Nevertheless the actions taken in solidarity with the Tesla workers shows the power of the united working class: without whom, not a lightbulb shines, not a wheel turns, and not a Tesla charges! The Swedish ruling class are looking worriedly at the situation, which they fear sets a dangerous precedent.

Tesla Image Joe Hansen Twitter
For the bourgeoisie the concern is not so much whether Tesla signs a collective bargaining agreement or not. / Image: Joe Hansen, Twitter

Ruling class concerned

For the bourgeoisie the concern is not so much whether Tesla signs a collective bargaining agreement or not. In fact they are not opposed to collective bargaining or the so-called “Swedish Model.” On the contrary, they are quite happy with the loyal support of the trade union bureaucrats in keeping the class struggle within safe boundaries for many years.

In a recent article The Confederation of Swedish Enterprise “defends the Swedish labor market model.” In a series of columns in Dagens Industri (DI), a mouthpiece of the Swedish ruling class, their position is made quite clear: “Swedish trade unions are reasonable and have contributed to Sweden having very few strike days in international comparison.”

Another article for DI states:

IF Metall is one of Sweden’s most serious trade unions. No one thinks that the union goes into conflict unnecessarily; on the contrary, the metal club has a well-founded reputation for being a constructive participant in the workplace. IF Metall also has the right to go into conflict with Tesla.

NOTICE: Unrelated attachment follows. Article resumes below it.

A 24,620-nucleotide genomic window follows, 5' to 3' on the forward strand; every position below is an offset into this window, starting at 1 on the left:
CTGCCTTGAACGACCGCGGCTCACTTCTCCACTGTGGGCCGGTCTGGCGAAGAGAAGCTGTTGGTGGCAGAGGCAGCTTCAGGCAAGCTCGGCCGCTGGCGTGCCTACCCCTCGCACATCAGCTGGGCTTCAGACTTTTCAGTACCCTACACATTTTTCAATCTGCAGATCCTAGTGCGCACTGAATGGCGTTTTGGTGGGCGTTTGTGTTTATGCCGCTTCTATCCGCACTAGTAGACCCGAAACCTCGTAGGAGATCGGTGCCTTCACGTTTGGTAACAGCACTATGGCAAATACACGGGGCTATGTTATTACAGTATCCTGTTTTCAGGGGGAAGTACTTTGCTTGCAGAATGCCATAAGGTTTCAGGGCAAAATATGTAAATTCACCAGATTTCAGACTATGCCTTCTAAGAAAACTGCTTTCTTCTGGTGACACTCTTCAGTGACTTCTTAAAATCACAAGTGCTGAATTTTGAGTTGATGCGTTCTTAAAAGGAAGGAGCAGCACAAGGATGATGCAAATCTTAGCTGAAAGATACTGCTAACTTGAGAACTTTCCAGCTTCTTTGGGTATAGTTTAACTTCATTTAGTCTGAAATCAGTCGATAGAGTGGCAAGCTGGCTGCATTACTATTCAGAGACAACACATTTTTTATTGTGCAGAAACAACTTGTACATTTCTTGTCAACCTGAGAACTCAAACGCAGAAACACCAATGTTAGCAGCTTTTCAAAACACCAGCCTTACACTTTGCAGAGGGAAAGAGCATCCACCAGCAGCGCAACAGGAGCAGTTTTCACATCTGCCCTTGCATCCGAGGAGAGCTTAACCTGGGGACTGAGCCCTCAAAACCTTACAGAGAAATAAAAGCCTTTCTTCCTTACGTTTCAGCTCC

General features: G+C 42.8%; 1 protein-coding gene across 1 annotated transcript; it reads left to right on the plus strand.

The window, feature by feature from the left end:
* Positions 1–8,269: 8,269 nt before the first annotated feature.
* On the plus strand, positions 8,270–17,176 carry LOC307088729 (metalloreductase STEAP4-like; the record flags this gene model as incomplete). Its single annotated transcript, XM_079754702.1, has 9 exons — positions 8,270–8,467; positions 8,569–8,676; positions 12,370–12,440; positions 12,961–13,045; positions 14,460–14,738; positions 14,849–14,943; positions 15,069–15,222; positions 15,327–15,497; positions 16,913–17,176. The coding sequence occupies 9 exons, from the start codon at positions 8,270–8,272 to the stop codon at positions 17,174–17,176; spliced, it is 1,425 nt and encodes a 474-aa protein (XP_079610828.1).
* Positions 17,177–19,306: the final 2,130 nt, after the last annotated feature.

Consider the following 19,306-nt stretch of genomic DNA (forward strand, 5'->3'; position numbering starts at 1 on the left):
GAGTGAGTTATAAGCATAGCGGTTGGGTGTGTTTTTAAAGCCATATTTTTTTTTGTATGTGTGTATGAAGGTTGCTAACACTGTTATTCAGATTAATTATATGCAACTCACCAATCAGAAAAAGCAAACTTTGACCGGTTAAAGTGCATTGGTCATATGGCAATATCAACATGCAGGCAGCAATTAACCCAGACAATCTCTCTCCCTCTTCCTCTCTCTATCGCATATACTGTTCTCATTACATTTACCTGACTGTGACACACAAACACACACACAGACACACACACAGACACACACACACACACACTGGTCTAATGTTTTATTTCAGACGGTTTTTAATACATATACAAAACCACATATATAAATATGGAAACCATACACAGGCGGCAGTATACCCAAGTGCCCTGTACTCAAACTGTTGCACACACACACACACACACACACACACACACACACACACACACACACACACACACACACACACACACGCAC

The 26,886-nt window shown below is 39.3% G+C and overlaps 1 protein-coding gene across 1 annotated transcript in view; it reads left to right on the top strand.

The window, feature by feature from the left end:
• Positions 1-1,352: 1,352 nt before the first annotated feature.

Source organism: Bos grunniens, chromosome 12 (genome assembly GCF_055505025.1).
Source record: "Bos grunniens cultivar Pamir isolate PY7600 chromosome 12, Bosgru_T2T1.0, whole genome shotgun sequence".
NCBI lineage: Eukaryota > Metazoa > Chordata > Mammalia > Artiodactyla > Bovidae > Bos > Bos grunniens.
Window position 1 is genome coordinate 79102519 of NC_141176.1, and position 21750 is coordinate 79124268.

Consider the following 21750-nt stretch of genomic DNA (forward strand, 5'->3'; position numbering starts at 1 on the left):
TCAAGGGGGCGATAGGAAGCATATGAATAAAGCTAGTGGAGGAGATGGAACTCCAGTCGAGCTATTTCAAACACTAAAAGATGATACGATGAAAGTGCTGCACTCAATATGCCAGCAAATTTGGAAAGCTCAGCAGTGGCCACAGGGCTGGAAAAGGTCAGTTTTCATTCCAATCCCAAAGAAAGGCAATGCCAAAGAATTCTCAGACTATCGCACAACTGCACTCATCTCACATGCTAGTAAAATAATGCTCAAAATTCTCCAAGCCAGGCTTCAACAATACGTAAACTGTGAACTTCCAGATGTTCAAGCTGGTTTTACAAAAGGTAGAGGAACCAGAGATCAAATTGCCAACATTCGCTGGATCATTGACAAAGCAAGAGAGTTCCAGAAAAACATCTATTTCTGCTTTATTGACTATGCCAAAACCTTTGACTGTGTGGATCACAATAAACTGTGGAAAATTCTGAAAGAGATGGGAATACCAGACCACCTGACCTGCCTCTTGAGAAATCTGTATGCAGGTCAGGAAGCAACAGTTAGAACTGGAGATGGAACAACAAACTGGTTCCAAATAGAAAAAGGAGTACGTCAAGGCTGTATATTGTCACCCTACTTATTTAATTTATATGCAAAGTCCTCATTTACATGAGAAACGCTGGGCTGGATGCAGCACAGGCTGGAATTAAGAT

What does concern them, however, are the actions taken in solidarity with the Tesla workers. In part due to the effects the actions might have on other workplaces with collective agreements, which according to those agreements should be safe from industrial action. But more importantly, they are worried about the use of sympathy measures in future, more important struggles, especially in the case that the current trade union leadership loses control over the situation.

In multiple columns, DI calls for restricting the right to solidarity measures.

Editor Tobias Wikström remarks: “It is remarkable that it is permissible to use industrial action to enforce collective agreements.” In another article, he calls on the right-wing government to change the law to restrict such measures.

Elsewhere, the publication states: “Sympathy measures are a dangerous trade union strategy. It is high time that the Confederation of Swedish Enterprise lives up to its name and fights against the disproportionate ravages of the union.”

It’s no accident that the calls for restricting the right to strike are becoming louder. It was recently announced that Sweden has entered a recession. Following decades of austerity and attacks on the working class, the Swedish ruling class is preparing itself for further attacks and for intensification of the class struggles, in the form of more numerous and militant strikes.

The Swedish working class is in possession of a mighty power in their trade unions. And their coffers are filled to the brim. IF Metall alone has 15 billion SEK (over 1 billion pounds) in their strike fund. “The strike fund would last for about 500 years” the press officer at IF Metall said in regards to the ongoing strike.

But the strength of a weapon is of no importance if it’s directed by a coward looking for the first opportunity to desert. The bosses are happy to abandon the “Swedish model” and lean on the state for support against the workers.

To effectively fight back, workers need to rely on their own strength, ditch the class collaborators, and gear up for a serious struggle.